Architecture Photography in Boston
I spent June doing architecture photography in Cambridge and Boston Massachussets. I didn’t photograph as much as I wanted – I suffered a really bad back injury that made it impossible to walk for half of my trip. It was gutting. I was so keen to build up a strong archive of architecture photography from this trip. Boston is home to some phenomenal architecture, not least because nearby Cambridge has both Harvard and MIT, and many key architects of the 20th Century have taught there.
Cambridge MA is home to the only building Le Corbusier built on US soil, the Carpenter Centre for Visual Arts. That building incorporates his Five Points of a New Architecture, the principles which guided his creative work. He’s long been an architect I admire, and I was privileged to see an exhibition of his work at the Crypt in the Liverpool Metropolitan Cathedral a few years ago. But the Cambridge/Boston area also has architecture designed by Frank Gehry and many others. There’s also a real juxtaposition of traditional and modernist architecture there.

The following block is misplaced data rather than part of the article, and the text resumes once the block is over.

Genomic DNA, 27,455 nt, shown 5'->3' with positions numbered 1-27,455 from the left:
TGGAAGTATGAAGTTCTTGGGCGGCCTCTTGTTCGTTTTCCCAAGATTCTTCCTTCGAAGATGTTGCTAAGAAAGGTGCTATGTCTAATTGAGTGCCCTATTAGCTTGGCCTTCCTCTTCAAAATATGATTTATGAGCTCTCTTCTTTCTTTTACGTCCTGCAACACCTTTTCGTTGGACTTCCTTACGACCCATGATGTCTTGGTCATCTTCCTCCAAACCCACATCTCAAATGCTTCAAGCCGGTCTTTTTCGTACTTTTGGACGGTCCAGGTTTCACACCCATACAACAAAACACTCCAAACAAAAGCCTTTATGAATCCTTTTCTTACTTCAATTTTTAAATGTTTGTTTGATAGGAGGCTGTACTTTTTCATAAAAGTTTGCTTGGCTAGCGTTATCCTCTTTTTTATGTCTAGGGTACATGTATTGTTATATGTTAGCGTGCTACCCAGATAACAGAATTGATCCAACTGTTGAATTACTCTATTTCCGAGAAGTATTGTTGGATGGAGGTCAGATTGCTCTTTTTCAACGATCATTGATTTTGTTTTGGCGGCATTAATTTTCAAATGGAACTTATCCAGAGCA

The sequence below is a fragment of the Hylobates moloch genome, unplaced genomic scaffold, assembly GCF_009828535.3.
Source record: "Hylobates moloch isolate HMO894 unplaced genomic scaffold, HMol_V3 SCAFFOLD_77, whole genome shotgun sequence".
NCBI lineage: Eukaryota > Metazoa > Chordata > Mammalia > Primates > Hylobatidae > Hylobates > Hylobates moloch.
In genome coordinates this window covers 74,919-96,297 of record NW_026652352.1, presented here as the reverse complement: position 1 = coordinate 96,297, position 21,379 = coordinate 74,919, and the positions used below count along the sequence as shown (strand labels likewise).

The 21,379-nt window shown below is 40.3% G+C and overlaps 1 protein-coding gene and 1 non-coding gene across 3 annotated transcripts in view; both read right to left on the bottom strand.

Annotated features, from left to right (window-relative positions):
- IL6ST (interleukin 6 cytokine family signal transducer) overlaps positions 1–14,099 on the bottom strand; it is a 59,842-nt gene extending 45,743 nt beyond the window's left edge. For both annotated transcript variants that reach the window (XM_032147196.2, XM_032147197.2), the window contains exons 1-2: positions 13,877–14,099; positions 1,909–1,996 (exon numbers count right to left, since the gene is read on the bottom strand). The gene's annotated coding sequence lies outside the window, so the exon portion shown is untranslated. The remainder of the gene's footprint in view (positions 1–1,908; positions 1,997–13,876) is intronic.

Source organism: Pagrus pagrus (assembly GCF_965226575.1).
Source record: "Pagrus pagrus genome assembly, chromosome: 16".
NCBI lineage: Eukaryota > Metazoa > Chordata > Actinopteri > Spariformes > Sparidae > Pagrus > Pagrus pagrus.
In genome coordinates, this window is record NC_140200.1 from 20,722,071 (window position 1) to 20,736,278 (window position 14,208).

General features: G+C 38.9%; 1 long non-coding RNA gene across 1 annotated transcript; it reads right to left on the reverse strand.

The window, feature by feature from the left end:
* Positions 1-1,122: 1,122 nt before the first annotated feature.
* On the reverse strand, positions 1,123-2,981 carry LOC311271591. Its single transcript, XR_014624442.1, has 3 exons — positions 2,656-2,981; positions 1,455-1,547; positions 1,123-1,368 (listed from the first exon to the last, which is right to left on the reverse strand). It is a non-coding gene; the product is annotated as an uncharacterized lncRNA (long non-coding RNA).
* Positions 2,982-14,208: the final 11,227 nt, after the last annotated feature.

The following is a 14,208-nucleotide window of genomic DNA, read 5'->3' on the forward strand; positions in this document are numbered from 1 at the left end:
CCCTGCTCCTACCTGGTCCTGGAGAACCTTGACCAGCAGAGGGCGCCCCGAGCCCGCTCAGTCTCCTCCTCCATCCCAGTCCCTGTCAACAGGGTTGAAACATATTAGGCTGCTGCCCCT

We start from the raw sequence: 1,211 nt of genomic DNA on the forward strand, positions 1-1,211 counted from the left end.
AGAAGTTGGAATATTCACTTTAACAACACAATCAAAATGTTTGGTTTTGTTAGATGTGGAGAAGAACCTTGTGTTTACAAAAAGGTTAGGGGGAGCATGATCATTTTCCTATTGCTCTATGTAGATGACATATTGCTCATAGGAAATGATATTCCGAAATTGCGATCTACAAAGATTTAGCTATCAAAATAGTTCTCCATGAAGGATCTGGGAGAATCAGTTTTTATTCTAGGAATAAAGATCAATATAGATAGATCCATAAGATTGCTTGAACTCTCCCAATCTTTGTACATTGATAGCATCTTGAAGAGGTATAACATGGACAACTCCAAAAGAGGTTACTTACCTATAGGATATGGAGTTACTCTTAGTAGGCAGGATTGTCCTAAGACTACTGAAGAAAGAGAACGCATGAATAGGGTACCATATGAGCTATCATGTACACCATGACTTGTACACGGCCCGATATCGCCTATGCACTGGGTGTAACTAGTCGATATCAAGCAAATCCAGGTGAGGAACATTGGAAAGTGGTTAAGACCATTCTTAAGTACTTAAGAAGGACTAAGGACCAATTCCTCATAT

The image you see above is of the John Hancock Tower in Boston city centre. It’s pretty well known. I mean, it is the tallest skyscraper in New England and was designed by Henry Cobb based on the architectural philosophy of Mies Van Der Rohe. So it’s kinda important. Just a little bit. I first saw it in a documentary series on major skyscrapers around the world, and never thought I’d have the chance to photograph it myself so soon.
With architecture photography, I usually prefer to work in a more objective manner, staying true to the buildings’ original forms instead of exaggerating the perspective the way you see above. But skyscrapers are different – I think this kind of framing reflects the feeling that the public has when they are walking past a building like this and they look up. It also portrays the intent of the architect – skyscrapers are by nature ambitious, reaching towards the clouds. They’re modernist monuments that are designed to overwhelm.